For the second straight day, local hospitals have received an alert from county officials notifying them of temporary suspension of San Diego County’s emergency diversion policy.
The policy is designed to lighten the load on overcrowded emergency rooms by temporarily redirecting ambulances, which, instead of taking patients to overcrowded ER’s, divert them to less-crowded hospitals.
“San Diego County [emergency diversion] capacity is exhausted," read an alert sent to hospitals on Monday. "More than 80% of all adult civilian ER's are on diversion. Facilities on diversion will be returned to open status immediately and will remain open until 0800 tomorrow morning."
The same alert was re-issued on Tuesday afternoon, according to a county representative.
“In the emergency departments, we do have patients that are literally stacked up 20 to 30 in some of the hospitals, waiting for an open bed that will hopefully be available when we discharge patients,” said Chris Van Gorder, president and CEO of Scripps Health.
On Monday, county officials expressed concern that many people were showing up at emergency rooms with mild symptoms or to get tested.
“Please do not go to an emergency department if you have mild symptoms or no symptoms and want to be tested," said Dr. Eric McDonald, the county's chief medical officer. You only should be using the emergency department if you have an emergency."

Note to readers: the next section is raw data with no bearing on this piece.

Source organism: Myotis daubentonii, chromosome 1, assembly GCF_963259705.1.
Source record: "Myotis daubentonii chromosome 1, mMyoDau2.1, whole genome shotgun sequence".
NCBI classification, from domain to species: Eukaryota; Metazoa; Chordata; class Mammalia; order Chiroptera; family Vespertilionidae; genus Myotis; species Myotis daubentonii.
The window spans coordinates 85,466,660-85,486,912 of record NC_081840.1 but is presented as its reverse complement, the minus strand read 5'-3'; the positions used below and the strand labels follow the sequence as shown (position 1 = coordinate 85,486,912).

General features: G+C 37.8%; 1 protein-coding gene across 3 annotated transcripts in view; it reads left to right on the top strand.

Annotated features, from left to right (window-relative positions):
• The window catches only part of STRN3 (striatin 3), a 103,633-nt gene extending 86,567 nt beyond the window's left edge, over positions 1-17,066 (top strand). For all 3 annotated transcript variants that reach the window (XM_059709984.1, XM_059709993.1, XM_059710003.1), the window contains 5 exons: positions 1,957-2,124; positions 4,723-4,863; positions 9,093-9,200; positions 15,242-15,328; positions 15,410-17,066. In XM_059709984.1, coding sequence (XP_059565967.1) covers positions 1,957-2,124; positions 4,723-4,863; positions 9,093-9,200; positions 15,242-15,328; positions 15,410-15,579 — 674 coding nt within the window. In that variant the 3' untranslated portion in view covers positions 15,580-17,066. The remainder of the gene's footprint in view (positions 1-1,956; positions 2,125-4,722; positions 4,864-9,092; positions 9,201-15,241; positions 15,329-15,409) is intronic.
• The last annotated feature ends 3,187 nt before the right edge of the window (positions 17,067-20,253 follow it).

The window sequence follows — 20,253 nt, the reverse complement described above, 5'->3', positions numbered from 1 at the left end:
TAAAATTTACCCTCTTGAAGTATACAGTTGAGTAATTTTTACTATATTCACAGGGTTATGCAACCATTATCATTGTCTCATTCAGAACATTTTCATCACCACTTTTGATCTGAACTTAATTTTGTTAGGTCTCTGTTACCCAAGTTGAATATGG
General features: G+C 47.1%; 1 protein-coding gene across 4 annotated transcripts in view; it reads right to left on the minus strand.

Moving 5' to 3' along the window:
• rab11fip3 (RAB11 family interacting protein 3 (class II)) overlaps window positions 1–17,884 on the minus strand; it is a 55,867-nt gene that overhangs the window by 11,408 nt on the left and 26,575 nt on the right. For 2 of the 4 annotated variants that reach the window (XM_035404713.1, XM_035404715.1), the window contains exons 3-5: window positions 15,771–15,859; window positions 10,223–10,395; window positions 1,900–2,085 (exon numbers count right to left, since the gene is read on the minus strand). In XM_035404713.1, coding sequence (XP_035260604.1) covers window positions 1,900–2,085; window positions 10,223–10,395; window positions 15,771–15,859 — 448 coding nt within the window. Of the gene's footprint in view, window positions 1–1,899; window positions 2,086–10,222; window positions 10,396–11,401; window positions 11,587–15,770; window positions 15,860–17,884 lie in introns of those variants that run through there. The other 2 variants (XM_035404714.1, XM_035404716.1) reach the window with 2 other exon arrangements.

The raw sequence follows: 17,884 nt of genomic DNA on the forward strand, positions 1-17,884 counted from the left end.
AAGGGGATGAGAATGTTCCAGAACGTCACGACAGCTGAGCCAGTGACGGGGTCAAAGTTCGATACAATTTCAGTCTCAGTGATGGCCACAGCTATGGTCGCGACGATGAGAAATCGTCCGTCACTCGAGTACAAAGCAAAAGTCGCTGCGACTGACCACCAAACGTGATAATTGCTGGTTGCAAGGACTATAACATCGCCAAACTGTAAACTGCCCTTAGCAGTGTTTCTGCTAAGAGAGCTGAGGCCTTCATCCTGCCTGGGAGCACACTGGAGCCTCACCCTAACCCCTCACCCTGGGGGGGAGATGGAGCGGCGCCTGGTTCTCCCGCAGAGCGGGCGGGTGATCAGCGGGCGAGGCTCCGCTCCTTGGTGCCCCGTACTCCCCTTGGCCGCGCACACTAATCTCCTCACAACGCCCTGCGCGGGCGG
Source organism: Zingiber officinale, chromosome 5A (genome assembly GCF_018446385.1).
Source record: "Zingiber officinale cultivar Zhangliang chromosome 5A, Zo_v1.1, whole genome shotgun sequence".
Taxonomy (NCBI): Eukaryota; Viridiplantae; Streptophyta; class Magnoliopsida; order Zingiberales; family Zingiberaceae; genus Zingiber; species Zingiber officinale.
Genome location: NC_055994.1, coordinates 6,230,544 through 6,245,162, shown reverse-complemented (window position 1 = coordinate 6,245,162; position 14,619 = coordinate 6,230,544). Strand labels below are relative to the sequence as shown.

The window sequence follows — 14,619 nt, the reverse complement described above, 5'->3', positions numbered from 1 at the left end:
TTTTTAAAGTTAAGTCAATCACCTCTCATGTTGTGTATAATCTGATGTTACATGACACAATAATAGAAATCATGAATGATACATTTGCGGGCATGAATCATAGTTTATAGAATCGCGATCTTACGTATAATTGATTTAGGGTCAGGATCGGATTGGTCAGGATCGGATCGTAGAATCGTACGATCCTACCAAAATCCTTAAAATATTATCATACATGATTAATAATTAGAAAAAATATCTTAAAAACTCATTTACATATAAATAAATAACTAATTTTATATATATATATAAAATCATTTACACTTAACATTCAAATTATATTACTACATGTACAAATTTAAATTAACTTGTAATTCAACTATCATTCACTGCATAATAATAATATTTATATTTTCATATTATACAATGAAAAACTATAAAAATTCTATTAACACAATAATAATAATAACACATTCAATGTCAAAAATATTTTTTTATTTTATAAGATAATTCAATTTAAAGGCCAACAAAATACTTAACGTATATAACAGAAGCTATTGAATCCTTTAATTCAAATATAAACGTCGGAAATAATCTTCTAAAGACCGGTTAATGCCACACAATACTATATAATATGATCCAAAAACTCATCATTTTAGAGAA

Van Gorder also said that COVID cases have had a severe impact on hospital staffing, which in turn is contributing to emergency-room overcrowding and forcing the cancellation of some scheduled procedures.
“We are getting six to eight health care employees calling in with COVID per hour," Van Gorder SAID. "Six to eight per hour."
The health-care exec also said that at Scripps Chula Vista, four of six delivery nurses called in sick, and on Tuesday morning, all in-patient surgeries were cancelled at Scripps La Jolla.
Van Gorder told NBC 7 that since Christmas Eve, there was a 162% increase in the number of hospitalized COVID patients, increasing from 80 patients on Dec. 24 to 210 on Jan. 4.
Meanwhile, at Palomar Health, about 60 coronavirus patients were admitted to the hospital as of Monday morning. That number represents less than one-third of what it was at the peak of last year, according to Derryl Acosta, who is the senior manager of marketing and communications with Palomar.
“The most important message is that Palomar Health still has capacity to treat all patients," Acosta said. "We are very busy but managing the workload. It’s important to emphasize to people that emergency departments triage people according to level of illness; not first come, first serve. Urgent care may be a better option for many people."
At Rady Children’s Hospital, a representative said emergency-department volume is around the same amount it normally is in winter, with about 300-350 patients a day. Of that number, 18% are COVID cases.
Rady Children’s characterized staffing levels as "tight” but said that new employees will be starting next week. The hospital rep said 25-30 staff members are off daily after testing positive for the coronavirus.